Artificial Intelligence (AI) presents an opportunity for businesses in nearly every industry to evolve and improve business operations. The numbers speak for themselves: Data from Fortune Business Insights shows that the AI market size was valued at $27 billion in 2019 – a figure projected to reach $267 billion by 2027. It’s no wonder enterprises are grappling to get involved in what is likely the most prolific technology of our time.
But implementing an AI strategy is challenging, especially for legacy organizations and those who simply don’t know where to begin.
How to plan an AI pilot project: 4 tips
By definition, pilot experiments are carried out before large-scale quantitative research to avoid using time and money on an inadequately designed project. Pilot projects are really no different: They offer a “try-before-you-buy” that helps businesses understand the challenges and potential value a new solution or process can bring to their company. While most follow the same basic principles – define the problem, desired outcome, cost, and resources needed and measure results – the ever-changing field of AI has some particular nuances that you should understand. Consider these four criteria before selecting an AI pilot project.
[ Check out our primer on 10 key artificial intelligence terms for IT and business leaders: Cheat sheet: AI glossary. ]
1. Clearly define the business outcome your AI project should deliver
AI has gained a lot of steam over the past few years, and it’s still a hot topic of conversation. While some aspects feel positive – AI helping accelerate COVID-19 vaccination rates, improving your shopping experience – and some negative – such as possible job losses or ethical dilemmas – AI is here to stay. Smart businesses are finding ways to strategically use AI for everything from marketing to hiring.
But despite its broad appeal, AI isn’t right for every business process, and it’s certainly not one-size-fits-all. Before embarking on an AI pilot project, make sure your problem and the outcomes you hope it will solve are clearly defined. Are there business measures in place to track your progress?
Once you define the project and sell it to the leaders within your organization, it’s time to tackle the next challenge.
2. Choose the right approach
Open source, cloud services, products with “built-in” AI features, hiring a data scientist to build your own solution – there are many options for tackling AI initiatives, with pros and cons to each of them. Off-the-shelf cloud solutions, for example, are widely available and usable but are trained on data that’s not yours and can be very expensive. Hiring a data scientist to build your own solution can provide a level of customization you may not find elsewhere, but getting the right level of talent and domain expertise is hard.
To achieve the results you want on the path of least resistance, you need to consider the challenges that come with the solution you ultimately choose – none are perfect. Weigh what fits best within your existing IT ecosystem, the resources needed to not only get your pilot project up and running but to deploy and continually improve upon it, and the stakeholders involved to keep the initiative on track.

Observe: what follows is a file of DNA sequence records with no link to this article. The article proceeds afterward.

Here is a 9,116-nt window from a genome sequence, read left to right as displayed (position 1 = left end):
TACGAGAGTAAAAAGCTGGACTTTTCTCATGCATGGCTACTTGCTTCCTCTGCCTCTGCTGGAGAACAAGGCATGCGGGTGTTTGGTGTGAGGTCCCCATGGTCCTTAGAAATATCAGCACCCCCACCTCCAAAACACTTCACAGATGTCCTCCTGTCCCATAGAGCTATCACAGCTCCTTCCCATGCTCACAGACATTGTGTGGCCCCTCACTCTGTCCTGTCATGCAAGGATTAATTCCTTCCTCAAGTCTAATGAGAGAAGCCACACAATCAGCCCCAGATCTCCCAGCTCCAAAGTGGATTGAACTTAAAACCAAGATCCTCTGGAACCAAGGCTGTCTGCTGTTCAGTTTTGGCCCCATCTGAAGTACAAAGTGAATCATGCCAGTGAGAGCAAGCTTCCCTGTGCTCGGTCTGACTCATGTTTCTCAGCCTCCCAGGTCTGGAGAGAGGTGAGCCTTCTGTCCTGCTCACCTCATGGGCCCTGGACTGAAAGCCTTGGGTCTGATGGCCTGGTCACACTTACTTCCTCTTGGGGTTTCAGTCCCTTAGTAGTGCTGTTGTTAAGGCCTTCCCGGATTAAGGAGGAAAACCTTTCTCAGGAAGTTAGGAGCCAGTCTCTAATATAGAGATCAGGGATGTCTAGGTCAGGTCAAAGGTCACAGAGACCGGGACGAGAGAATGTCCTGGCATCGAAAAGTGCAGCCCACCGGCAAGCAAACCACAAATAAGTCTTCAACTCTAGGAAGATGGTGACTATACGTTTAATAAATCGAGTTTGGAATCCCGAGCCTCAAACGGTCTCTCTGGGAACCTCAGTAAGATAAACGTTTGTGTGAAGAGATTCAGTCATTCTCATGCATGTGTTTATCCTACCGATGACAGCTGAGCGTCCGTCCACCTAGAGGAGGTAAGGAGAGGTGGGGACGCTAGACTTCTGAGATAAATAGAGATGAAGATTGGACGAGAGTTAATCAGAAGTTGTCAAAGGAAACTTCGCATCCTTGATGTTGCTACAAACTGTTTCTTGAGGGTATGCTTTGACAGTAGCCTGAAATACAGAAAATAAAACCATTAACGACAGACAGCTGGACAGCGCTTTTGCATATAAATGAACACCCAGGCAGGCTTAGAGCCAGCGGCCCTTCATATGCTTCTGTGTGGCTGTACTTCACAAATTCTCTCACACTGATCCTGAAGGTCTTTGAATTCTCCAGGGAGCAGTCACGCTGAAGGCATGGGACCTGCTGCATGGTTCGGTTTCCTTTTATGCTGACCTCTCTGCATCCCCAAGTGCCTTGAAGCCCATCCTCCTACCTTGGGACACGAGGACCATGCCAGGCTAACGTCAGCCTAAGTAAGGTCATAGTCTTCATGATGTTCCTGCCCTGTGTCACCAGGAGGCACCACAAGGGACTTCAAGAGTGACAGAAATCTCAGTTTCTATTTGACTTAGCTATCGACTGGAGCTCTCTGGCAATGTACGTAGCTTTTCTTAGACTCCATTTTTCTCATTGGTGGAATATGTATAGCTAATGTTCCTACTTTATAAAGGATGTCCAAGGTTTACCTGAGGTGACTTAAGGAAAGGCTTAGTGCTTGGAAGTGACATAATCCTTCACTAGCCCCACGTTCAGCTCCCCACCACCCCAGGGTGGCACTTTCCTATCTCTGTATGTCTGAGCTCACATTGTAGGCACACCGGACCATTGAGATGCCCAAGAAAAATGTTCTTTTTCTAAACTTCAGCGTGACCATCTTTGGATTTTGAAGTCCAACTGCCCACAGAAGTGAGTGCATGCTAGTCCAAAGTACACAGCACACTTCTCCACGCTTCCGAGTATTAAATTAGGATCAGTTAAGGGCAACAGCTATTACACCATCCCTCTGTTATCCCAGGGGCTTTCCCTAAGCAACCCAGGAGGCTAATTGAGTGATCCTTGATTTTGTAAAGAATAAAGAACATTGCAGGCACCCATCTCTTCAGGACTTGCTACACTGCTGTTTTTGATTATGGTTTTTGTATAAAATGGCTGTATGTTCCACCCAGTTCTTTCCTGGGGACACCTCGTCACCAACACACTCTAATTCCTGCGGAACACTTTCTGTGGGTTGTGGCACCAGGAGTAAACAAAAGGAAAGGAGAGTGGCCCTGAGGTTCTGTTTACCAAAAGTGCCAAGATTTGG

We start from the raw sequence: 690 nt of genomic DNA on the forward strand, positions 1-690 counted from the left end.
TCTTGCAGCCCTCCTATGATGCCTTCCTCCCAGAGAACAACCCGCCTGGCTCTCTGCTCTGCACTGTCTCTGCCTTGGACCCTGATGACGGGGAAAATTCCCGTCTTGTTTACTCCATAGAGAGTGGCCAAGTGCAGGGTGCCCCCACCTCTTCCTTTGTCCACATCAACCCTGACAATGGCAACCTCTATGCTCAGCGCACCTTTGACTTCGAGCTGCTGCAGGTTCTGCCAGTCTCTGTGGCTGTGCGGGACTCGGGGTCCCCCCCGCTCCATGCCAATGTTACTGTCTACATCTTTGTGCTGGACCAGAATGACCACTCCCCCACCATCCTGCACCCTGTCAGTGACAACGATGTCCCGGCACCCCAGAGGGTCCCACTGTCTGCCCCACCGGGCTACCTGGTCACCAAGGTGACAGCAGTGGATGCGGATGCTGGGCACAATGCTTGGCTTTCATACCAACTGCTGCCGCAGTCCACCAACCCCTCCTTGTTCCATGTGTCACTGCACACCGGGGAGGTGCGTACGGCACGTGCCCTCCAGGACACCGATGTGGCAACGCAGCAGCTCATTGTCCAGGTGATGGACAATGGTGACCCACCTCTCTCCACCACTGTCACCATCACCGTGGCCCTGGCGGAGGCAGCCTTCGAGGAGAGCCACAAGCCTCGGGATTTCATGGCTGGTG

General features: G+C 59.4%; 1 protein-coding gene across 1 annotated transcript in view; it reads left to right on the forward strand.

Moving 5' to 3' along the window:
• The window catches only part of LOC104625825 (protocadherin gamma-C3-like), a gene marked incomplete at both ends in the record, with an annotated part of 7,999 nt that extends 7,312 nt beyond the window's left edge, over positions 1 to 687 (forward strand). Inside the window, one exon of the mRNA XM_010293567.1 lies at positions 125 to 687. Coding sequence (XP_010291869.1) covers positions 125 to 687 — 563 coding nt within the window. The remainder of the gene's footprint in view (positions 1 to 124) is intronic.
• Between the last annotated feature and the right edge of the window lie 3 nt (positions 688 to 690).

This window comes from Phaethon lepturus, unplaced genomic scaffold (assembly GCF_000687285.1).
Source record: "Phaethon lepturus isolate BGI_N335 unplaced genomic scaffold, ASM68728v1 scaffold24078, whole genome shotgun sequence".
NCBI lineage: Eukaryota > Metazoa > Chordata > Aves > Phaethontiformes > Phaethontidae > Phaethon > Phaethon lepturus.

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3. Anticipate a learning curve
AI models need to be trained. They get smarter over time (only if properly engineered), but the learning curve isn’t just for the humans interacting with it; it’s for the models themselves. Even using an out-of-the-box solution from one of the major cloud providers takes tweaking and fine-tuning to fit your business needs, inherent biases, and target metrics. Understand that this will take time and effort, so consider how much of both are necessary for a successful project.
[ Public data sets can help with training. Read also: 6 misconceptions about AIOps, explained. ]
On the other side of the spectrum, you can have best-in-class technology in place, but if proper training isn’t provided for the people using it, what good is it? For example, an algorithm can understand the results of an X-ray as accurately as a human, but if an understanding of the technology and processes is not in place in the healthcare organization putting it to use, it’s a lost cause.
4. Understand testing vs. production-ready
Business needs and data are constantly changing. To get the best possible results from your AI initiative, ongoing testing and retraining of models are necessary to deliver accurate results to your customers.
And this doesn’t go away after implementation. One-time acceptance testing works for traditional (static) software, but not for AI systems that must change on their own as the world around them changes. Plan for a different kind of monitoring, online measurement, and retraining pipelines to correct for data and concept drift, potential biases, and other bumps in the road that may not be apparent in early testing.
By taking these four criteria into consideration, you can choose the most impactful AI pilot project for your business and provide the fastest and least-risky learning path for your organization on how to best apply AI.
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